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The Economist: The new ideology of race: and what’s wrong with it - No.28 - 11th Jul 20

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The Economist: The new ideology of race: and what’s wrong with it 


The new ideology of race

America’s problem with racism can be divided into two parts. One contains all the myriad injustices that still blight African-American lives a century and a half after the end of slavery. The other is the way that factions on the right exploit racial division as a political tool. An example of the first occurred on May 25th on a shabby street corner in Minneapolis, when George Floyd was killed by a white policeman. An example of the second occurred on July 3rd, at Mount Rushmore, against the monumental backdrop of the country’s greatest presidents, when Donald Trump sought to inflame a culture war centred on race to boost his chances of a second term. To be successful, a campaign for racial justice needs to deal with both.

Leaders like Frederick Douglass and Martin Luther King used vigorous protest and relentless argument to push society towards their vision of equality of opportunity and equality before the law. Most Americans still hew to that classical liberal ideal as do many of those who marched with justified anger over the killing of Mr Floyd. But a dangerous rival approach has emerged from American universities (see article). It rejects the liberal notion of progress. It defines everyone by their race, and every action as racist or anti-racist. It is not yet dominant, but it is dynamic and it is spreading out of the academy into everyday life. If it supplants liberal values, then intimidation will chill open debate and sow division to the disadvantage of all, black and white.


As the economy recovers fiscal policy has to shift

As they first battled the pandemic with lockdowns earlier this year, governments in the rich world pumped cash into the economy almost indiscriminately. Output was collapsing and the speed and scale of support rightly trumped any worries about its cost, accuracy or side-effects. Now lockdowns are easing, there are tentative signs of economic recovery (even in places where covid-19 is still raging) and political debate has shifted to whether, when, and how far to pare back these dauntingly expensive emergency fiscal policies. America’s unemployment top-up scheme expires on July 31st, Britain’s furlough scheme at the end of October. What should governments do?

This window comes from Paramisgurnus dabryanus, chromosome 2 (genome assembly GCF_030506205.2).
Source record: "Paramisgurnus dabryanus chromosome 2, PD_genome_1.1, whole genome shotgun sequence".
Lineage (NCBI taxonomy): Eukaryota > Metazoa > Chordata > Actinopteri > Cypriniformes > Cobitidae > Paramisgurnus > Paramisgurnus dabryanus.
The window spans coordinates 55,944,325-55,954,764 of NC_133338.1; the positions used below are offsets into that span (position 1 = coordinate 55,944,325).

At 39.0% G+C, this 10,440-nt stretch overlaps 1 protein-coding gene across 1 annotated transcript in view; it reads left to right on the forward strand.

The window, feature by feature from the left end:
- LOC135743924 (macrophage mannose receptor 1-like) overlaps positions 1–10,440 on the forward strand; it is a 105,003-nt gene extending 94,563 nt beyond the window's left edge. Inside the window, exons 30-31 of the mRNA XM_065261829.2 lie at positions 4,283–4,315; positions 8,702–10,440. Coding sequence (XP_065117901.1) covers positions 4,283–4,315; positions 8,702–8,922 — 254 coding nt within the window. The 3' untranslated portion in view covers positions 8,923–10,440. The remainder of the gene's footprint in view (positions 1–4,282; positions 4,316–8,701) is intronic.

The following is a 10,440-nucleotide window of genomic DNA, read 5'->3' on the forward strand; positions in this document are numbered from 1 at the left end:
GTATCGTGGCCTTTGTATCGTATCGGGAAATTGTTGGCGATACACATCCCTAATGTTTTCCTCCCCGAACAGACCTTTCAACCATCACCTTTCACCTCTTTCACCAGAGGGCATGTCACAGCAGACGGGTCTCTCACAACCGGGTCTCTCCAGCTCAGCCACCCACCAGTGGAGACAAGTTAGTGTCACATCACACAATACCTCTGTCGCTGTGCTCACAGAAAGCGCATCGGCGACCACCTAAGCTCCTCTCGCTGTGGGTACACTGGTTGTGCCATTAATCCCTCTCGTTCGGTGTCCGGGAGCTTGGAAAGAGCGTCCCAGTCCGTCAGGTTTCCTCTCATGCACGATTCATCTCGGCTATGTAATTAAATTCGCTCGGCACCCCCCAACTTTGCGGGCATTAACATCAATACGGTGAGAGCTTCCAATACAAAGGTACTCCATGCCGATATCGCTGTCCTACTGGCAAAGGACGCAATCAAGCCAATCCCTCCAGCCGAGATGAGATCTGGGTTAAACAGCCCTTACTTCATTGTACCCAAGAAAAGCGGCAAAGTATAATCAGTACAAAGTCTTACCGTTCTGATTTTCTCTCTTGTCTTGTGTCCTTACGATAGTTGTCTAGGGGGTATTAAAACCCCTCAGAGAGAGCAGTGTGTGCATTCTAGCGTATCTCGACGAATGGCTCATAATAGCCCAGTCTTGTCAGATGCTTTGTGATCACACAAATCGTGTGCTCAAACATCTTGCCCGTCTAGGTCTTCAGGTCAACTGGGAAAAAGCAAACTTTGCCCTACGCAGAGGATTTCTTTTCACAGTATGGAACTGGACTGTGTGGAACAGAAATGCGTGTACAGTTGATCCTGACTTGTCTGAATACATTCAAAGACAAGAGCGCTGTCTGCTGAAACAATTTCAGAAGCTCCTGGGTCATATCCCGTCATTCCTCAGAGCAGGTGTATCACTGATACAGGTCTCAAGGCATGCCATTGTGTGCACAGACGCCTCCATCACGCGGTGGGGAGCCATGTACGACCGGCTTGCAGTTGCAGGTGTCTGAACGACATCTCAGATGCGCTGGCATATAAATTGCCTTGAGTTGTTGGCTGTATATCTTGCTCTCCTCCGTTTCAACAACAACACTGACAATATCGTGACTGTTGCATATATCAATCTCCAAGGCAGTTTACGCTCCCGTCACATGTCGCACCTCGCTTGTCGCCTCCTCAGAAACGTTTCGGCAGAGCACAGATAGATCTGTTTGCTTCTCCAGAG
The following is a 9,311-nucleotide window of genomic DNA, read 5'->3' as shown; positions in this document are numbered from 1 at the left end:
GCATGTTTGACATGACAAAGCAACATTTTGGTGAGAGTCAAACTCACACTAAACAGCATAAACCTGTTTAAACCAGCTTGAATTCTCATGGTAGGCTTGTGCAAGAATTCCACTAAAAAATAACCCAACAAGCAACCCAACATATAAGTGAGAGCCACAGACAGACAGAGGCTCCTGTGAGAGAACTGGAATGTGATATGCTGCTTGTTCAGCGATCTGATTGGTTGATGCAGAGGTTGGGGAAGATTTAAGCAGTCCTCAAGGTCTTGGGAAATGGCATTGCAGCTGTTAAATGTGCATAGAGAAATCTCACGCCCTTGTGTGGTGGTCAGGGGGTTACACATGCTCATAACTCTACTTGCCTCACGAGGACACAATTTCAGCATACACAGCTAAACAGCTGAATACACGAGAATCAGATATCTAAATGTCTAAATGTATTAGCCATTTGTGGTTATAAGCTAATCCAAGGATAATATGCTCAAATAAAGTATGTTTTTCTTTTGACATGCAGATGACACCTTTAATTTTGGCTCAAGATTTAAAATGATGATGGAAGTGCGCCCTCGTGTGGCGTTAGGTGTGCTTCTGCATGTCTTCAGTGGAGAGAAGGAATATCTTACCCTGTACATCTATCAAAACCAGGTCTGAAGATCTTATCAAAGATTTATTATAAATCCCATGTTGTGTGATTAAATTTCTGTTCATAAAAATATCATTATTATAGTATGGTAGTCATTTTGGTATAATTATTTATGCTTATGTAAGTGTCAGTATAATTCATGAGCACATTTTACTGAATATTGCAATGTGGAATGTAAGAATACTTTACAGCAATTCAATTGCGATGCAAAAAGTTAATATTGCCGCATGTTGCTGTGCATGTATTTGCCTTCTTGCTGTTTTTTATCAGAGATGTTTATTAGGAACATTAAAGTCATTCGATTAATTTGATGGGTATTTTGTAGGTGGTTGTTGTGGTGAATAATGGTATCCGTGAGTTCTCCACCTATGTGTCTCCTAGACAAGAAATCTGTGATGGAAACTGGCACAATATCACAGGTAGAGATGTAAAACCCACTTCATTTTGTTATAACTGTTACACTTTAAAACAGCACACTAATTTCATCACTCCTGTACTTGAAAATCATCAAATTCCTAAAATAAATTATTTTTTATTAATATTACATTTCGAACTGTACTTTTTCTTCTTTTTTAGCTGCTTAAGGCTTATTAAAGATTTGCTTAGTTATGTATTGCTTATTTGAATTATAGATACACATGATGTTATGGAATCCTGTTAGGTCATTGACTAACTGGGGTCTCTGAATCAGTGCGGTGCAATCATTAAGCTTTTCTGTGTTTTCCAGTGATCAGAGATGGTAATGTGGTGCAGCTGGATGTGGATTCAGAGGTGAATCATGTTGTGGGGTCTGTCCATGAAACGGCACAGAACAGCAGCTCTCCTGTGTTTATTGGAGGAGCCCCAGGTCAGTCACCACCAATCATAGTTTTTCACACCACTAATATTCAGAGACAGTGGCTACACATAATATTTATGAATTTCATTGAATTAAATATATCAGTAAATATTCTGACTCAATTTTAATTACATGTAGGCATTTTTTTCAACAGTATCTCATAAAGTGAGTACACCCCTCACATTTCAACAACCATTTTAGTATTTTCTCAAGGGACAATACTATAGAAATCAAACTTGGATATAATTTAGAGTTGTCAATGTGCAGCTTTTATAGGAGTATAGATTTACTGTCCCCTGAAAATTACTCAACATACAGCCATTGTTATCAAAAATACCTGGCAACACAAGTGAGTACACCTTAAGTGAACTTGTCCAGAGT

A better way to contain Iran’s nuclear programme

Much mystery still surrounds the fire that broke out at an important nuclear facility in Iran on July 2nd. Some of the region’s spooks say the blaze was the result of a cyber-attack. Others insist it was a bomb. Suspicion has fallen on Israel and America, which have a history of sabotaging Iran’s nuclear programme. Other episodes have raised eyebrows in recent months—explosions at power plants and near military sites, a gas leak at a chemical plant. Some of these may also have been the work of saboteurs (see article).

It is safe to say that America and Israel are pleased by the outcome: Iran says that the latest incident caused “significant damage”. But what looks like a tactical success is actually evidence of strategic failure. Iran’s nuclear activity had been constrained by the agreement that it signed with world powers in 2015. President Donald Trump, with encouragement from Israel, yanked America out of the accord and heaped sanctions on Iran, claiming that he would be able to negotiate something better. Not only has Mr Trump failed to get a better deal, he has pushed Iran into dangerous new territory.


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